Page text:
Interpretation of the Mural

According to research done at Leicester University by Miriam Gill, the Hardwick wall-painting represents in its lower part the Seven Deadly Sins:

Pride
Envy
Anger
Avarice
Sloth
Gluttony
Lust
and in its upper part the Seven Corporal Works of Mercy:

Feed the hungry
Give drink to the thirsty
Welcome the stranger
Clothe the naked
Visit the sick
Visit the prisoner
Bury the dead
though only five of the latter are known to be present.

Apparently wall paintings with this theme were not uncommon in English churches in medieval times, though most have been destroyed or obliterated. Hardwick was one of just twenty churches used in the Leicester University study, the others being: Arundel, Brooke, Catfield, Dalham, Hoxne, Hunworth, Ingatestone, Kentford, Kingston, Milcomb, Milton Abbas, Netherbury, Oddington, Quatt, Ruabon, Ruislip, Stanningfield and Trotton. Hardwick is unusual in that the Sins are portrayed riding on animals, the only other place where this is found being Langar in North Wales.

Element type Times depicted Number of figures Gender of main figure Gender of secondary figure Attributes of main figure Attributes of secondary fig
Pride 1 1 M bearded, crowned, sword in right hand, riding on lion
Avarice 1 1 M riding on horse?
Envy 1 1 M hat, riding on dog?
Anger 1 1 M hat, suicide, stabbing self in head, riding on deer
Lust 1 1 M hat, touching heart, riding on goat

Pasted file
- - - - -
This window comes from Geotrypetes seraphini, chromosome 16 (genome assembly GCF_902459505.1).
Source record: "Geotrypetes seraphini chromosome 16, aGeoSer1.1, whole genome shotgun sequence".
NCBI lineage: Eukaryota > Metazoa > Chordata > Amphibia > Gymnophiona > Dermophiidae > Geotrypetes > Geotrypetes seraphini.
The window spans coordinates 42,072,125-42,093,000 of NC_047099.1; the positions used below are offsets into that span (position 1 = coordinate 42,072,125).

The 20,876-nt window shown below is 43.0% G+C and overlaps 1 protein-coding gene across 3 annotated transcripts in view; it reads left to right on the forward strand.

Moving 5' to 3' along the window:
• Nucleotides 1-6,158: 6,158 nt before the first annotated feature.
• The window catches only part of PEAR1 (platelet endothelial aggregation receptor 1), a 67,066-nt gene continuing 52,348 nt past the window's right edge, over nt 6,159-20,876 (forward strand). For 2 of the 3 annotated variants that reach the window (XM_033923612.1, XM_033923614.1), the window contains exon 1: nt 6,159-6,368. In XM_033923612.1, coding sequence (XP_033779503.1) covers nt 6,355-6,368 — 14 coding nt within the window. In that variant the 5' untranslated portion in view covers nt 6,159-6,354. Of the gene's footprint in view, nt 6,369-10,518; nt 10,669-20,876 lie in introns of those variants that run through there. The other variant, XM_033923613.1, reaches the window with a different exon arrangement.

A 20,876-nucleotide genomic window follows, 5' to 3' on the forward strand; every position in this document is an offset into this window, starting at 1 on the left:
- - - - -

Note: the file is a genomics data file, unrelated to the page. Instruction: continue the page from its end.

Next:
Gluttony 1 1 M hat, drinking from cup, riding on unidentified animal
Sloth 1 1 M hat, right hand under cheek as if sleeping, riding on donkey
Feed hungry 1 2 F M veil, holding objects (loaf) in left and right hands beardless, with crutch
Drink to thirsty 1 2 F M veil, holding flagon in left hand bearded crutch and wooden right leg below knee
Welcome stranger 0 0
Clothe naked 1 2 F M bearded, loin cloth, crutch, kneeling
Visit sick 1 2 F M veil, standing over bed in bed
Visit prisoner 0 0
Bury dead 1 5 F M standing and pointing to body, in shroud, before church gathering round shrouded body

It is probable that the wall painting was whitewashed over not because of fear or rejection of superstition, as surmised by John Willis Clark in his 1859 article, but because in certain eyes it appeared to justify Redemption by Good Works rather than by Faith alone. (Thanks to Dr Graham Jones, Leicester University, for this comment.)

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